What You Can Do To Help Solve The Plastic Problem
As those who do it will know, our yoga practice goes far beyond the four corners of our mat. It isn’t just about what we do in the few hours we spend in the studio each week, but what we do to integrate the teachings of yoga into our day to day lives.
For me, my yoga journey ignited a concern for the welfare of the planet, as I began to understand my intrinsic connection to and impact on the world around me. It inspired me to start taking some small actions to reduce my personal environmental impact - one of the most important of which was to move towards a plastic-free lifestyle. Why? Because it has become one of the biggest environmental concerns of our time.
Since mass production of plastic began in the 50s, US researchers estimate that more than 9 billion tonnes of plastic have been manufactured. That’s the equivalent of 1.3 million empty double decker buses. And here is a sobering thought - ALL of those 9 billion tonnes of plastic still exist as plastic in some way shape or form today.
That first straw you used as a toddler to drink the first carton of juice you were given by your parents, still exists today. Every single straw you have ever used and thrown away is still out there somewhere today. They may have broken down, but they won’t have decomposed or biodegraded. Plastic isn’t biodegradable, it can only photodegrade, meaning it breaks down into thousands of smaller fragments of plastic, which will hang around for hundreds if not thousands of years to come.
But what about recycling? Well, if the previous statistic wasn’t bleak enough, less than 14% of all plastic is recycled globally – When additional costs of sorting and reprocessing are factored in, only five percent of packaging is retained for subsequent use.
Where does it end up? In our landfills and in our oceans, with serious repercussions for the environment. According to conservation charity Ocean Crusaders, there are 5.25 trillion pieces of plastic debris in the sea – that’s around 46,000 pieces per square mile. At least 9 million tonnes of plastic are washed or dumped into the ocean every single year – that’s the equivalent of pouring the contents of 1 rubbish lorry into the ocean every single minute!
As a result, millions of animals are killed every year, vital ecosystems are destroyed, food and water resources are contaminated and human lives are risked.
If we continue producing, consuming and throwing away plastic at the rate we are currently going at, scientists estimate that the amount of plastic waste in our oceans will increase tenfold in the next few years alone. They predict that by 2020, there will be 100 bags of plastic per foot of coastline around the world. They expect that by 2025, there will be 1 tonne of plastic for every 3 tonnes of fish, and by 2050, MORE plastic than fish altogether.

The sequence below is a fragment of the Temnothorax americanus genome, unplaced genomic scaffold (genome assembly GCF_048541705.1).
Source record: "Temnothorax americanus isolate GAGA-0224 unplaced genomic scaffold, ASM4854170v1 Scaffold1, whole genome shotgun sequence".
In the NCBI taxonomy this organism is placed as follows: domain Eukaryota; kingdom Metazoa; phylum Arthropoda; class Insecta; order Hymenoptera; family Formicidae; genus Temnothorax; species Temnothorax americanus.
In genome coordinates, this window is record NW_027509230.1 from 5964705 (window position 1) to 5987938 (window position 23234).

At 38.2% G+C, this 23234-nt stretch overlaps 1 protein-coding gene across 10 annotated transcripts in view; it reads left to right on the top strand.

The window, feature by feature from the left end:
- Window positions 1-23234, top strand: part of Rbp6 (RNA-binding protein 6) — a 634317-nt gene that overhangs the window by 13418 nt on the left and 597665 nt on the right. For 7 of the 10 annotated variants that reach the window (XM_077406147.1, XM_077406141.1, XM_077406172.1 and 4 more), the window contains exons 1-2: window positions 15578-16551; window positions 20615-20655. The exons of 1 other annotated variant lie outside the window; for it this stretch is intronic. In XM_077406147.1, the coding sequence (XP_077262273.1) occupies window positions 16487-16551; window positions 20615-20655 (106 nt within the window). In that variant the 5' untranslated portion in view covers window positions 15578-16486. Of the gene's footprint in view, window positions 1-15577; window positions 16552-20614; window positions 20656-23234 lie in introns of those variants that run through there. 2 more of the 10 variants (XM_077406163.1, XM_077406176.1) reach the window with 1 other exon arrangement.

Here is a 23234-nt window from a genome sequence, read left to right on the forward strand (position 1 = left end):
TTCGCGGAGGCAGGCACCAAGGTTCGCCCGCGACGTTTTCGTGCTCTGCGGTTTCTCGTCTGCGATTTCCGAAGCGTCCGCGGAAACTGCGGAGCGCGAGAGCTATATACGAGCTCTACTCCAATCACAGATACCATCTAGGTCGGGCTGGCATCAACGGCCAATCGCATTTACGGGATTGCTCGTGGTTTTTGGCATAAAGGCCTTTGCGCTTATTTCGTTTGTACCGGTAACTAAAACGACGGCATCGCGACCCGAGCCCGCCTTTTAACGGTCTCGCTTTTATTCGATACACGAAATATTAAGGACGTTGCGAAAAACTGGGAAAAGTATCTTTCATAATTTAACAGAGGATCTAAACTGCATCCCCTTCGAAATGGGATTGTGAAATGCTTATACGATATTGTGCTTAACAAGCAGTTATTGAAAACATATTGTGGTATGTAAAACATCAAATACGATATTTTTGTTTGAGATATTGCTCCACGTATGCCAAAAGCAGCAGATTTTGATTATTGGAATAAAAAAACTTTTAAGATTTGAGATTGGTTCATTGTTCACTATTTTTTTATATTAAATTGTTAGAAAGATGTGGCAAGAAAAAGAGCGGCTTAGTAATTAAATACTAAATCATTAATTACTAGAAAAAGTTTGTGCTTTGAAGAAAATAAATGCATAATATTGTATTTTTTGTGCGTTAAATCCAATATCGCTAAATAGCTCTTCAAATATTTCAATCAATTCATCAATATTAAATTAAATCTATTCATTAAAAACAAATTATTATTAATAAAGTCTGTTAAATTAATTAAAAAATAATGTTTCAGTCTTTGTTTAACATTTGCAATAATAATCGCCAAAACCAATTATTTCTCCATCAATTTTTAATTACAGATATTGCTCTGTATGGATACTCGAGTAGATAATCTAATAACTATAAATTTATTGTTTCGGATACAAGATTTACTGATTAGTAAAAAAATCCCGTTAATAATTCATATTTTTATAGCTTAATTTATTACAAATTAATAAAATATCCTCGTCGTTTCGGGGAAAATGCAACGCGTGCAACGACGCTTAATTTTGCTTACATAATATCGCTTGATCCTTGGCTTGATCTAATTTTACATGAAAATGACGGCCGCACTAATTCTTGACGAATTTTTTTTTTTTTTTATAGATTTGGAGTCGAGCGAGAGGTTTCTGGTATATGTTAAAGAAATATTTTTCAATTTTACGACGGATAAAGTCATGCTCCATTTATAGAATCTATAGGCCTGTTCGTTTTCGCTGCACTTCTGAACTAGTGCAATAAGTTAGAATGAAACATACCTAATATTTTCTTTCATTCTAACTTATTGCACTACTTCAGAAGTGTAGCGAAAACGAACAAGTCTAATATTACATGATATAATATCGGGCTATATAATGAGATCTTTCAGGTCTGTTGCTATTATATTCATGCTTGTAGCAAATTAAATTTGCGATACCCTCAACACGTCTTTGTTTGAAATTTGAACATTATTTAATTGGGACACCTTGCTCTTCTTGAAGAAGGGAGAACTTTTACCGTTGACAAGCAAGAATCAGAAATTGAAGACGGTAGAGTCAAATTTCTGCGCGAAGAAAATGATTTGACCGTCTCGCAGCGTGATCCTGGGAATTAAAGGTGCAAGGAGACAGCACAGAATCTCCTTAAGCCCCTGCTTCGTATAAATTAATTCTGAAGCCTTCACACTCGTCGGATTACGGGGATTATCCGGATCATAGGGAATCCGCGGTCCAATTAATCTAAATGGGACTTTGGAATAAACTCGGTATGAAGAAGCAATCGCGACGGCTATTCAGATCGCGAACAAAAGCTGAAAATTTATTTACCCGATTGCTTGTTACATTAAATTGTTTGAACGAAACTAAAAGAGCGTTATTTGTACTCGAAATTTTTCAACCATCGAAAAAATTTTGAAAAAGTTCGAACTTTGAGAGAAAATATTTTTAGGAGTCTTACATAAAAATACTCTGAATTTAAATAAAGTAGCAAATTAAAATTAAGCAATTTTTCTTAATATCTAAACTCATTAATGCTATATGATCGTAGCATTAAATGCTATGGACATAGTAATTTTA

The science community now believes that plastic will stick around for so long, that it will be the geological marker, of our time in history – quite the legacy to leave behind.
So what can we do to help mitigate this problem? Not all hope is lost. You don’t have to give up all of your possessions and head for the hills to go live in a tree house in a loin cloth for the rest of your days to have a positive impact on the planet.
Governments are now under pressure to implement and change policy on such issues, scientists are now developing a new generation of biodegradable plastics produced from renewable resources, and plastic clean-up initiatives, and we have the autonomy to take matters into our own hands. As consumers, every time we purchase something, we are essentially voting for the kind of world we want to live in. We might not feel as though our political vote counts for much, but our consumer decisions do.
So what can we do? Reduce, and Reuse. Switch one-time, throwaway plastics for sustainable alternatives that you can use over and over again.
The most common single-use plastics and the biggest culprits of plastic pollution are –
- Bags – 5 trillion of which are used globally every year
- Straws – 8.5 billion of which are used globally every year
- Cups – 2.25 billion of which are used globally every day
- Bottles – A million of which are used globally every single minute
Statistics you can’t even begin to comprehend.
But they are easily avoidable.
You can swap these items for multiple-use alternatives made from more environmentally friendly and durable materials, such as glass and stainless steel, or natural resources like bamboo and hemp.
When I am out and about and on the go, I always carry with me -
A cotton bag
A bamboo straw
A glass coffee cup
A stainless steel water bottle
A stainless steel spork
All of this cost me less than £25 and I probably made that back within weeks. I avoid the bag charge at the checkout, I get money back on hot drinks in most of the big high street cafés, and I drink water for free. Since when did paying for a natural resource that is a human right make sense anyway?
Wins for me, and wins for the planet.
Now, this bag of items obviously isn’t exhaustive and I certainly don’t claim to be 100% plastic-free in all areas of my life. I am probably going to eat the occasional bag of salad and I’m probably going to order a take-away every now and then. It’s not about being perfect. Just the idea of being completely waste or plastic free can put a lot of us off from taking steps towards reducing our impact altogether. It’s just about doing what you can, within your own means, and within your own sphere of influence. By removing this handful of throwaway plastics from your lifestyle alone, you will already be making a dent in the epidemic.
It’s easy to think that as one person alone you can’t make a difference, but if all 7.6 billion of us kept telling ourselves ‘It’s only one straw’, we’re doomed.
In the words of the Dalai Lama, “if you think you’re too small to make a difference, try sleeping with a mosquito.”